The Cove Recreation Site is a BLM managed campground in the Morley Nelson Snake River Birds of Prey NCA. The campground is located on the shore of the CJ Strike Reservoir and operates on a first-come-first-served basis with the relevant fees being payable one hour after arrival.
The campsites are furnished with picnic tables and fire rings, although there are no utility hook-ups. The only on-site amenities are a dump station, boat ramp, and a small fishing pier. All campers traveling to the Cove Recreation Site campground must use the designated roadways as no cross-country driving is permitted in the park.
Hiking in the Owyhee River Wilderness, while being rewarding, is a strenuous trek over rocky terrains that will have you scrambling in places. If you're planning a day hike through the wilderness, unless you're backpacking with camping equipment, you'll need to keep track of how far you go, so you have time to retrace your steps before night sets in.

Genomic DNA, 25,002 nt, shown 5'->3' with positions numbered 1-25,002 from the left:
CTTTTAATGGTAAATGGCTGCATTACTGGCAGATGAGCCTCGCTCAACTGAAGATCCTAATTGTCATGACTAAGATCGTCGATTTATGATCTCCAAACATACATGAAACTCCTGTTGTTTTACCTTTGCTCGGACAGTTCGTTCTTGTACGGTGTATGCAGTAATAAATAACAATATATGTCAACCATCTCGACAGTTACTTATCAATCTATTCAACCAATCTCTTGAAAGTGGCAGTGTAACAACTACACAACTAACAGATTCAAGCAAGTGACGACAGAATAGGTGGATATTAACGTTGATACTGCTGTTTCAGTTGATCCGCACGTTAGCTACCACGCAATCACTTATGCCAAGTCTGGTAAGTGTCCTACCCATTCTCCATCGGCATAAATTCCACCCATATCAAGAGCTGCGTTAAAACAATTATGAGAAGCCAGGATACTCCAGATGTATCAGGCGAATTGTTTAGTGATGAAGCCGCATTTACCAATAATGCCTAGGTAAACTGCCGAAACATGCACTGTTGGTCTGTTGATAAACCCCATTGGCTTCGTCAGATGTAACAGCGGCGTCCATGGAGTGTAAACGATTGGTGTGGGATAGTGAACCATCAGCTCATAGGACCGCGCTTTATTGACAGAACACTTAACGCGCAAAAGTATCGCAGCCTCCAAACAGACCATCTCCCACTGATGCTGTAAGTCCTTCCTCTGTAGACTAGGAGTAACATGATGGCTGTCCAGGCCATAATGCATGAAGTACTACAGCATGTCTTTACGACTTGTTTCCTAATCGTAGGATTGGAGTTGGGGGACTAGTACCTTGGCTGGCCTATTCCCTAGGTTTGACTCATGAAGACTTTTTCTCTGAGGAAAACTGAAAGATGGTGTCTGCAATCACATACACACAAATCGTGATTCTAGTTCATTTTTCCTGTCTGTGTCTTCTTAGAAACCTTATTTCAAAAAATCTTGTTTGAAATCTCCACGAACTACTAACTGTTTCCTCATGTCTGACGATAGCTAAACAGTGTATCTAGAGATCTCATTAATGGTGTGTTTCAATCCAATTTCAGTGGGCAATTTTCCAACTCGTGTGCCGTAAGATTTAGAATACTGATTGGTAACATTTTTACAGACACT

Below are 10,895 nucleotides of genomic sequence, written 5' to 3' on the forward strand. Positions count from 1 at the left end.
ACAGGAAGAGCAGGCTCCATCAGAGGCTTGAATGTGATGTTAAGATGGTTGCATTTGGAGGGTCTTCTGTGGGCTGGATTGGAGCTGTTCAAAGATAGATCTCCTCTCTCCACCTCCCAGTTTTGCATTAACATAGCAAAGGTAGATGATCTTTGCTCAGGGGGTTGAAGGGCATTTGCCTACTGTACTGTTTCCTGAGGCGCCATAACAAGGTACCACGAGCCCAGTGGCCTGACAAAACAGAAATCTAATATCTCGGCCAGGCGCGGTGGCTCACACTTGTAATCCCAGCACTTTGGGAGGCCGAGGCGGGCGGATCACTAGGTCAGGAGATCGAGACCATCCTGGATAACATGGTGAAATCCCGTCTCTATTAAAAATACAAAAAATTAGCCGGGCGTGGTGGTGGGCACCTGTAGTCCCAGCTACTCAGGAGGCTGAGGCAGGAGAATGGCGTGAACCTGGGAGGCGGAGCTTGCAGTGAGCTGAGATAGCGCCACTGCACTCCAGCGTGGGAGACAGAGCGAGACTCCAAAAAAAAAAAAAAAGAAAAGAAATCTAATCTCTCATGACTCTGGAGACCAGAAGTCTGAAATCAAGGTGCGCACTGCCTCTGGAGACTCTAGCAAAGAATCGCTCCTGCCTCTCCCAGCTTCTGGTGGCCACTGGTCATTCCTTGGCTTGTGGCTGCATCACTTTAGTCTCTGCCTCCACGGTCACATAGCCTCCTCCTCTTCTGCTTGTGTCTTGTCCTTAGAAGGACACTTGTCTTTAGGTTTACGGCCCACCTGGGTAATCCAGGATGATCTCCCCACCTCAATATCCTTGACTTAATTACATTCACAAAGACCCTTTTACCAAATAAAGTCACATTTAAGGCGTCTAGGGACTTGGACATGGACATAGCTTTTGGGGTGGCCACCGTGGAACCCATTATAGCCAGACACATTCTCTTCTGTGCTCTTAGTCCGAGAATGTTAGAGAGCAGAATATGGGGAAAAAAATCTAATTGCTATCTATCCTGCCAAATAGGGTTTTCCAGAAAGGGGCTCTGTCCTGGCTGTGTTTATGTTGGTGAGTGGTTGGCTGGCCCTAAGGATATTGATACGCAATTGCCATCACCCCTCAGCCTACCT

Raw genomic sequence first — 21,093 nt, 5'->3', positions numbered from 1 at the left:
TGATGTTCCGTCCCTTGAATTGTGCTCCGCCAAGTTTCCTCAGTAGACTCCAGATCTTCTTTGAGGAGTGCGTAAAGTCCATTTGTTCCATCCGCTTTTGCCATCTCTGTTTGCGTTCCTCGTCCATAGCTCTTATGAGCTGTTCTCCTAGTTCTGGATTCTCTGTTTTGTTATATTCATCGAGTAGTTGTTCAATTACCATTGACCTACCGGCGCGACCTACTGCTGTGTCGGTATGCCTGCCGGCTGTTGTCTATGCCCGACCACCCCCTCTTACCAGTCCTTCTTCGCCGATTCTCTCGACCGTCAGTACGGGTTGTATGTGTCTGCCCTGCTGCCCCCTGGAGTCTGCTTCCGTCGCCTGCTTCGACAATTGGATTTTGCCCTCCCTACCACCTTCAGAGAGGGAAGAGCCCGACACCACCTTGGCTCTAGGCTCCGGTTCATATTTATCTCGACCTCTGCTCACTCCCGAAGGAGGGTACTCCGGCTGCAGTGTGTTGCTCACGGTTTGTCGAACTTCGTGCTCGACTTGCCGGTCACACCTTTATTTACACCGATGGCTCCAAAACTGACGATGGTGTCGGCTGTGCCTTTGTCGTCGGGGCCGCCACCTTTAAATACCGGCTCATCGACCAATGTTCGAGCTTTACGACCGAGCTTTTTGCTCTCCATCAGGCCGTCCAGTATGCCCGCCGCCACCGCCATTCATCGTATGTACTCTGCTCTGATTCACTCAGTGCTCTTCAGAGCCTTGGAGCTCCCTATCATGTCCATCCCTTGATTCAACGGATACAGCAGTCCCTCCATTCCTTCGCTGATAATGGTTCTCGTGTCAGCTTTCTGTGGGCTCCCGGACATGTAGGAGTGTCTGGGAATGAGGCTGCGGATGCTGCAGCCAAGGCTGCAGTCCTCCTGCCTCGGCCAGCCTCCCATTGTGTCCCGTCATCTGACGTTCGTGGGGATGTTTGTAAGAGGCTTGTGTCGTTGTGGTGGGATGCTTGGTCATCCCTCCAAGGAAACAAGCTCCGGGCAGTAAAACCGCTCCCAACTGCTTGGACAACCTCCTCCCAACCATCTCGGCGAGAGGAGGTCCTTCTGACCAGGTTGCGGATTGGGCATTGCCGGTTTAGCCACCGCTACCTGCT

There are no defined trails in the wilderness, so being able to use a compass is a major advantage to find your way back to your starting point.
Whitewater rafting in the Owyhee River Wilderness is not a one-day activity. You'll need to go prepared to spend at least one night, if not more, primitive camping as you navigate different stretches of the river. Just getting your equipment down to the river is a significant accomplishment.
The Owyhee River is a challenging ride with lots of twists and turns, class III rapids, and some calmer areas where it's possible to head to shore for a rest or to camp. If going it alone sounds too adventurous for you, there are companies in Rome, Oregon that organize five-day professionally guided whitewater rafting tours on the lower Owyhee River.